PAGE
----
|Topic Review (Newest First)|
|02-24-2009 02:52 PM|
|timebandit||Why not spray the cover with silicone spray or pam to help the snow slide off??|
|02-24-2009 01:40 PM|
|sailingdog||I check the boat every two weeks minimum and after each storm.|
|02-24-2009 12:51 PM|
Originally Posted by christyleigh View Post
|02-24-2009 12:30 PM|
|christyleigh||I've seen, and played a part in that movie even down in RI a few years ago where Heavy and Wet is mostly what we get. After crawling around on my deck doing ??? lb squat thrusts for an hour to get the stuff off of my home built I decided to go with a Fairclough the next year. Now I have modified that old frame to my current boat and do my own shrink wrap but my less than professional job still gives me some buildup to deal with occasionally|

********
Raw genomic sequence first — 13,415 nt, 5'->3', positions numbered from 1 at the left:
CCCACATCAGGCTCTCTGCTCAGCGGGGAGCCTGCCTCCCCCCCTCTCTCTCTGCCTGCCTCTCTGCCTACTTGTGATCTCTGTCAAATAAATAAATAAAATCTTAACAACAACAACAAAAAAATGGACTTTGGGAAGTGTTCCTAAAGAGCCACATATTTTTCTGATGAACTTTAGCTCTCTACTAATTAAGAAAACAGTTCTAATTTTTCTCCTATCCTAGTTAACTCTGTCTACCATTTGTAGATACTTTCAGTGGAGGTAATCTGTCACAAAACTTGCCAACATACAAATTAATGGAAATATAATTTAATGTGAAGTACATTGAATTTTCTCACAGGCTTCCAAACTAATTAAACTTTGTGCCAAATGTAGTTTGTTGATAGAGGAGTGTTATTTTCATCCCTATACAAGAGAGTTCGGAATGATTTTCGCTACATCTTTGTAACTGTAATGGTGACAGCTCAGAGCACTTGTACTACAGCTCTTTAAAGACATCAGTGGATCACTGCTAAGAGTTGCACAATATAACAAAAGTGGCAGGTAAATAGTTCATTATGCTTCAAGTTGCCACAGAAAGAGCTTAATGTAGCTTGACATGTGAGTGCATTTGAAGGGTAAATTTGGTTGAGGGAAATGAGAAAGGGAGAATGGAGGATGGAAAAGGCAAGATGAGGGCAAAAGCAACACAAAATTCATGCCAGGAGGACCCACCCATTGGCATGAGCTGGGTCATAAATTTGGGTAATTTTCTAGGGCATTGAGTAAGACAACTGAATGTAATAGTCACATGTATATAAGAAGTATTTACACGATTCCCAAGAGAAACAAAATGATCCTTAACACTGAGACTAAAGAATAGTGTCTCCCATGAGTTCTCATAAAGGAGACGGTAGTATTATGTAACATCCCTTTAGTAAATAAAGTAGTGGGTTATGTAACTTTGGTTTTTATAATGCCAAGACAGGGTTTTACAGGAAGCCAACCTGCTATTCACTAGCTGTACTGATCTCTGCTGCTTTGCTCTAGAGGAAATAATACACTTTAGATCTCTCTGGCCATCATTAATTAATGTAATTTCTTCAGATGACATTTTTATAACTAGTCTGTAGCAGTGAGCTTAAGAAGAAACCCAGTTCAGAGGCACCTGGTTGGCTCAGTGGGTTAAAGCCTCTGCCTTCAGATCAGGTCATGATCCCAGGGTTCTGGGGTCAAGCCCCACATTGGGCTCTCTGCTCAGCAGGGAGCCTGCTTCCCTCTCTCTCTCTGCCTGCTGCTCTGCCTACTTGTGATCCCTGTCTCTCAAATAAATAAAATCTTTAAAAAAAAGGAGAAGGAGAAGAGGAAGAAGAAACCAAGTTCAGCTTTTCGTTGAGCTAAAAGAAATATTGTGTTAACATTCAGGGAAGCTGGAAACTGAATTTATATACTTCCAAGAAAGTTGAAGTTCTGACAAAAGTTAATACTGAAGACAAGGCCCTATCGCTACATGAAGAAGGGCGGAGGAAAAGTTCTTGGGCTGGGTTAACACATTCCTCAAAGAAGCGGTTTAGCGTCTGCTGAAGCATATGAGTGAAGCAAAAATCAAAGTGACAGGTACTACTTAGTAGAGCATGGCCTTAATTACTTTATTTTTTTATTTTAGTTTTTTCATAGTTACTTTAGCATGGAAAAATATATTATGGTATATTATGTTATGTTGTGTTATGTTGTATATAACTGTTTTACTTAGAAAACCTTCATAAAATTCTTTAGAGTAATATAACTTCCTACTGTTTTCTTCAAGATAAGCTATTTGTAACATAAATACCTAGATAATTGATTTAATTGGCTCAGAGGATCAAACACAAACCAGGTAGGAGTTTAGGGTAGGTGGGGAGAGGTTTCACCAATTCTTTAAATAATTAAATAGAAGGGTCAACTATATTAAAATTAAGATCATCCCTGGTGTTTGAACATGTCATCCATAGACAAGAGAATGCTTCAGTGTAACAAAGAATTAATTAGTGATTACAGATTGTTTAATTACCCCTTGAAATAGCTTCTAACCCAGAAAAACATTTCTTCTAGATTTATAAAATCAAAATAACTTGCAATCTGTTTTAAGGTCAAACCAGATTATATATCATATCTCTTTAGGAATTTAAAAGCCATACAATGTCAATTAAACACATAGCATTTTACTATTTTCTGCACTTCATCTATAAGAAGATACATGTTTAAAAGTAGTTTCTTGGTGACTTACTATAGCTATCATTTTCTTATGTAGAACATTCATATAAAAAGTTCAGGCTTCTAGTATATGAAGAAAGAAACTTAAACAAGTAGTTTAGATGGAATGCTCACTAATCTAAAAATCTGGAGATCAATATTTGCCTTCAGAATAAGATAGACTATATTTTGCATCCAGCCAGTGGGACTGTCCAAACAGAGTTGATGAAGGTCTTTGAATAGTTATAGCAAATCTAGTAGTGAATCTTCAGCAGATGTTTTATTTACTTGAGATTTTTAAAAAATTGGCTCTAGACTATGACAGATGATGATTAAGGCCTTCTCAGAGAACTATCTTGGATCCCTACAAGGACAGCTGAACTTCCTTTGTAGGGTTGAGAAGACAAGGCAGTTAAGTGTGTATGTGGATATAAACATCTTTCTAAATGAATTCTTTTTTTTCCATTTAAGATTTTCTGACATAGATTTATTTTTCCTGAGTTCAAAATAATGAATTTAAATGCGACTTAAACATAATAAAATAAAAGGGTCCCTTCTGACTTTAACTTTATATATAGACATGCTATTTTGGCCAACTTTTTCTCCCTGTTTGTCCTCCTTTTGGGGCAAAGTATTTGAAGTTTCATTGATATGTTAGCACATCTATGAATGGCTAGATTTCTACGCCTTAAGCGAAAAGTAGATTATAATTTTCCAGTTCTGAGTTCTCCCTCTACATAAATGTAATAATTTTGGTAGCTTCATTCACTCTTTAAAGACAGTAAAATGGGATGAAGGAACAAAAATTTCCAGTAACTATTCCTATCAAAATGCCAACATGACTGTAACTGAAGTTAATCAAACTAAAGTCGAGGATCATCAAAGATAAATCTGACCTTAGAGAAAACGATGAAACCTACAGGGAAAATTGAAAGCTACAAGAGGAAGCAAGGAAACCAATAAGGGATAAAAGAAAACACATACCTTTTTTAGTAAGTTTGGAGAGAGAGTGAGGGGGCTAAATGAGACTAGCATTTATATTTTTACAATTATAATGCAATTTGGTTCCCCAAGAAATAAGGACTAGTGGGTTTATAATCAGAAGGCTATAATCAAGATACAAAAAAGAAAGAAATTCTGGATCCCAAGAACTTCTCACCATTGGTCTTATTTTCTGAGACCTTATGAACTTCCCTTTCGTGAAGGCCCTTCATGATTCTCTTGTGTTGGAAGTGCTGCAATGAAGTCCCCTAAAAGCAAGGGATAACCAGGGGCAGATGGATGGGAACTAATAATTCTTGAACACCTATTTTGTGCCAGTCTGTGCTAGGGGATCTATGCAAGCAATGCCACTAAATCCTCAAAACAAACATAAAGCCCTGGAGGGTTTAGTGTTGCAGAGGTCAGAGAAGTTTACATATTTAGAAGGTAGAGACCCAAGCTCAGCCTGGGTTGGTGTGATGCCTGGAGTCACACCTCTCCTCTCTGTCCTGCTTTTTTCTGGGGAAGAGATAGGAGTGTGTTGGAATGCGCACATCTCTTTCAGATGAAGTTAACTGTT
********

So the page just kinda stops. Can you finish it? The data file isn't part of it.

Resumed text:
|02-24-2009 12:15 PM|
|CLucas||Ugh. Similar scene in our boat yard. I'll remind myself to look at these pix next year when I wince at spending a disposable $350+ on shrink wrapping. It's clearly a case of pay it now or pay (usually more) later. Peace of mind is worth a bunch, too.|
|02-24-2009 11:33 AM|
Originally Posted by JohnRPollard View Post
I'm sure some of those boats now have broken or bent stanchions or worse. Covering a boat up here should not be an after thought.
|02-24-2009 10:28 AM|
And when that snow melts, it won't be able to run out the deck and cockpit scuppers. Instead, it will remain pooled on the tarps. That's a lot of weight.
I guess like everything else, "winter" is a relative thing. That amount of snow, though not unheard of, is a rarity in Chesapeake country.
|02-24-2009 10:22 AM|
Check Your Winter Covers !
North East boaters may want to check on their winter covers.
I went to the boat yard yesterday and saw the following after a wet heavy snow..